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Medical Report Suggests Pantani Wasn't Murdered



Author Andrea Rossini’s new book, that delves into the death of Marco Pantani, which suggests that the Italian rider died of a cocaine overdose and was not the victim of a murder – was corroborated this week by pathology expert, Dr. Franco Tagliaro.

Tagliaro sent his preliminary findings to the chief investigating magistrate in Rimini, Paolo Gengarelli, that supported the original findings by Dr. Giuseppe Fortuni’s, which ruled out any theory that Pantani’s injuries were the result of a struggle. 

Tagliaro findings in relationship to Rossini’s book, are now likely to influence the direction of a private investigation, which was being initiated by Tonina Pantani, through with her attorney Antonio de Rensis.

De Rensis, who was expected to produce more evidence to police officials in the coming days, now appears to face an uphill battle to substantiate his claims that Pantani was murdered. 

During a book presentation in Rimini this week, Rossini once more laid-out his motives for writing is book, saying that he’s "trying to reveal the truth". 

Over the last several weeks, Rossini’s views have clashed with the Italian media; particularly with fellow journalist Francesco Ceniti of Gazzetta dello Sport, who has proceeded to heighten the suspicions cast by Pantani’s family – through his reporting. 

"Andrea and I are not in different positions, we’re both working as journalists and both are asking questions and trying to find answers," Ceniti argued.

"I wrote the book as a fan of Pantani. Like millions of people in Italy, I loved how he attacked in the mountains. He was exciting and there have been very few riders like him ever since. The contents of the book became something more serious when the family started a private investigation. The fact that the police accepted to re-open the case and question people means that there could be something to it.

"I’m not afraid to say that some details in Andrea’s book have convinced me, some no, others partially. I’m not someone who specifically believes that there was a plot against Pantani, and I’m saddened to read that the Rimini police are considering legal action for defamation. I think it’s right to ask questions. I think it’s good for everyone, otherwise there will be questions on every anniversary of Pantani’s death."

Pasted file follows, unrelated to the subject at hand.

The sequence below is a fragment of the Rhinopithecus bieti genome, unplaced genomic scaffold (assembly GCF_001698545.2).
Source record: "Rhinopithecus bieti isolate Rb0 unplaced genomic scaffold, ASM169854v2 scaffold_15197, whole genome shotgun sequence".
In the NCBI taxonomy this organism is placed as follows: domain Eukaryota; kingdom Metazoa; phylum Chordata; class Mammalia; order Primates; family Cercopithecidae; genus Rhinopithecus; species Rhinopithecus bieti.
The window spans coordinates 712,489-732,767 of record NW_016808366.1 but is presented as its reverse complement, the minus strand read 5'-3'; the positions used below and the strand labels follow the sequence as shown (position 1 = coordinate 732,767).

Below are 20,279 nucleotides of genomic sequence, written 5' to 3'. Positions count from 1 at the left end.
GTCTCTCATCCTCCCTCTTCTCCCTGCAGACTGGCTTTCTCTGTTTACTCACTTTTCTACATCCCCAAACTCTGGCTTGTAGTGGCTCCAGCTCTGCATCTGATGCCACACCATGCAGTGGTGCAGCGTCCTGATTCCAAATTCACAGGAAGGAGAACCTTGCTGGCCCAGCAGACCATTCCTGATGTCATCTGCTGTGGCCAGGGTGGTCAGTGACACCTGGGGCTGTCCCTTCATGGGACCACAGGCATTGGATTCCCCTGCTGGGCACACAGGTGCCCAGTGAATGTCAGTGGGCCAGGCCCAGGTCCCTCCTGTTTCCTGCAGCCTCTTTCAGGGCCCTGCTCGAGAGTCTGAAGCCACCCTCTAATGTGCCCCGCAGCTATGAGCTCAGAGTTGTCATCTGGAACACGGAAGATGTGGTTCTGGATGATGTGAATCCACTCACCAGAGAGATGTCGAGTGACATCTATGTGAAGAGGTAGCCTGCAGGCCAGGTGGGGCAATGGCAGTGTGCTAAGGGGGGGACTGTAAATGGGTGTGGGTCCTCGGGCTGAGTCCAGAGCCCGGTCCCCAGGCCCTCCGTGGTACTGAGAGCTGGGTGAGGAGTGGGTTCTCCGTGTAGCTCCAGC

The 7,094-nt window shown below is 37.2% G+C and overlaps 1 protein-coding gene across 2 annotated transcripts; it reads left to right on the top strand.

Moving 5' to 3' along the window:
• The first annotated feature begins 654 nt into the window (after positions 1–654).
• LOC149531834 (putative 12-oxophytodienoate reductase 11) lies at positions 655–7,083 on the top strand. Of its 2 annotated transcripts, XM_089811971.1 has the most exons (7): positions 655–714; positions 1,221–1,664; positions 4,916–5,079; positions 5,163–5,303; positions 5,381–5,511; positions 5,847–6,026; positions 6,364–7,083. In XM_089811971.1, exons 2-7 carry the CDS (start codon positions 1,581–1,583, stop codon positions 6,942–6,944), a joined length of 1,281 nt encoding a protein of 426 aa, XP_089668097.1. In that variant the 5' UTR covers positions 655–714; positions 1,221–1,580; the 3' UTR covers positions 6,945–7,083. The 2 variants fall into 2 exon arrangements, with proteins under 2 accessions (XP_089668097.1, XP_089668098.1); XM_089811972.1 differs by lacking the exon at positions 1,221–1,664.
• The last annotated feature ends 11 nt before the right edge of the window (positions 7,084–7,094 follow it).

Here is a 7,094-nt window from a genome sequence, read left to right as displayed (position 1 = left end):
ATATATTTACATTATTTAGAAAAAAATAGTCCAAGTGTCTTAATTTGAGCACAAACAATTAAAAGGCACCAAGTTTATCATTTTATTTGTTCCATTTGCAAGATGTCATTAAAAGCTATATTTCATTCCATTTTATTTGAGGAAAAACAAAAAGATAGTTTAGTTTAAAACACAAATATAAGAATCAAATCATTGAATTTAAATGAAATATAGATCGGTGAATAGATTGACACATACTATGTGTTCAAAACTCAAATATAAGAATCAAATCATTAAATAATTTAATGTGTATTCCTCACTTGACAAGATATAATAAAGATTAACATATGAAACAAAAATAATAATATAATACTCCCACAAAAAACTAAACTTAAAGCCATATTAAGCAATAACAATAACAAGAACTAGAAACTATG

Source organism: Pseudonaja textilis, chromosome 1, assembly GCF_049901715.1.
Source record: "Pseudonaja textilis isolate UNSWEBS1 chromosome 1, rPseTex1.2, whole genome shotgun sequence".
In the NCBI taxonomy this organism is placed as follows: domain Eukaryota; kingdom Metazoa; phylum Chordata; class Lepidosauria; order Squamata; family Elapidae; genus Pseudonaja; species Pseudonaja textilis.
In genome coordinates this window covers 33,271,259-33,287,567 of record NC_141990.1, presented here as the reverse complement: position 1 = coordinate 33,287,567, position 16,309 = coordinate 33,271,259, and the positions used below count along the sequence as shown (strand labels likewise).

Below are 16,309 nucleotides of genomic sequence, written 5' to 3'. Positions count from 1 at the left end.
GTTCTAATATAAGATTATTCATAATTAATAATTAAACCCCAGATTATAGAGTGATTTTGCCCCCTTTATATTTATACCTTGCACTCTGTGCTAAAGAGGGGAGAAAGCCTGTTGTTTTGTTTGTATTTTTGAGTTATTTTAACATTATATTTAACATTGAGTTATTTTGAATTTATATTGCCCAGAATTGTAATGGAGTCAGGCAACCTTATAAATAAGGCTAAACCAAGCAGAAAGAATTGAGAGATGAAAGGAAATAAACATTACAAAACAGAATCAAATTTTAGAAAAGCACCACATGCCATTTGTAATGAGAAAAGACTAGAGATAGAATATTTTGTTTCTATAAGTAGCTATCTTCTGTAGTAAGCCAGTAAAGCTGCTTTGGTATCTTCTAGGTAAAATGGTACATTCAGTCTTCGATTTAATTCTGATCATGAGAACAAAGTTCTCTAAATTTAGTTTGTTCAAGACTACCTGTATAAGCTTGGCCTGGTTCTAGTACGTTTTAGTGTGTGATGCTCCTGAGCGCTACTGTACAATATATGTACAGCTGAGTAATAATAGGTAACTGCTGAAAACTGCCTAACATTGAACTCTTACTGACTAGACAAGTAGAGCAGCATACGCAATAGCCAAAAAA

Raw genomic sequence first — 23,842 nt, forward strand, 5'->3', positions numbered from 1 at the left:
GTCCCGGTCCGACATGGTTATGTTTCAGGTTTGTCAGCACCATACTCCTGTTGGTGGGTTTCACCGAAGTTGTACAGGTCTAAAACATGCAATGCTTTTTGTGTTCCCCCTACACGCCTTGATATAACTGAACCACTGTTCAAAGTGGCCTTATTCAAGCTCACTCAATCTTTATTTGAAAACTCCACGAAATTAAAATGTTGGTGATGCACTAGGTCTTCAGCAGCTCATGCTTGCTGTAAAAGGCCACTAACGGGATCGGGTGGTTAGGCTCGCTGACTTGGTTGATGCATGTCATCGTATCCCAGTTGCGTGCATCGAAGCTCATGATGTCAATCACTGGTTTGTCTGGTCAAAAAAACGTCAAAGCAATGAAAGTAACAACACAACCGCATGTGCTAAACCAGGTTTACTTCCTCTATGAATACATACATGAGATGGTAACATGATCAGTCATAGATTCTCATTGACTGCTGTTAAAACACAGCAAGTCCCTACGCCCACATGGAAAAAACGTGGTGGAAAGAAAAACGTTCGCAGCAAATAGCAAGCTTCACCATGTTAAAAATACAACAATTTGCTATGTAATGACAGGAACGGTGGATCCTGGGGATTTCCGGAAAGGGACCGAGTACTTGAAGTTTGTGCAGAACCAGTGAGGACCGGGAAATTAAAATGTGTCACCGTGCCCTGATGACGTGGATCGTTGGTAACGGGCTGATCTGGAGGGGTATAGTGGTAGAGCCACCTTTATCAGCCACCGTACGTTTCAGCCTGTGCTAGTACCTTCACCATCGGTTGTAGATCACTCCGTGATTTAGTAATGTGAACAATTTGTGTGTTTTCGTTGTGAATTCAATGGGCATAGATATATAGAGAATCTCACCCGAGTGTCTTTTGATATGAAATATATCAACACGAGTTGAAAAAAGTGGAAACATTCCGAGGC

Rossini is quick to point, how Gazzetta dello Sport has echoed most of Ceniti’s reporting, which has served to significantly sway public opinion in the case of  Pantani’s death.

"It was wrong to write ‘Pantani was killed’. In Italy a lot of people have believed that. But it was never that clear, never proven," Rossini said.

Writer Matt Rendell, is in the process of translating Rossini’s book into English. In addition, he also plans to update his own biography about Pantani, wherein he’ll also pour scorn on the Italian media for suggesting that Pantani was murdered. 

"Pantani was a guy who had a serious problem. He made pleas for help as early as 1999 but never got the help he needed and deserved," Rendell said during the presentation.

"He suffered acute cocaine intoxication six times, and each time he time he behaved in exactly the same way: he locked the door, turned the heating high, closed himself off from the world and consumed huge amounts of cocaine. A friend said he was capable of going through 100-150 grammes of cocaine a week. They saved his life five times but they didn’t know where he was the sixth time…"

"What we saw in the Italian media, with journalists crying on television, meant that a lot of Italian people believed that Pantani was somehow killed, even if there wasn’t the proof to believe it.

"This book is a great book and I’m proud to be here with a journalist like Andrea Rossini, who is saving the image of Italian journalism."


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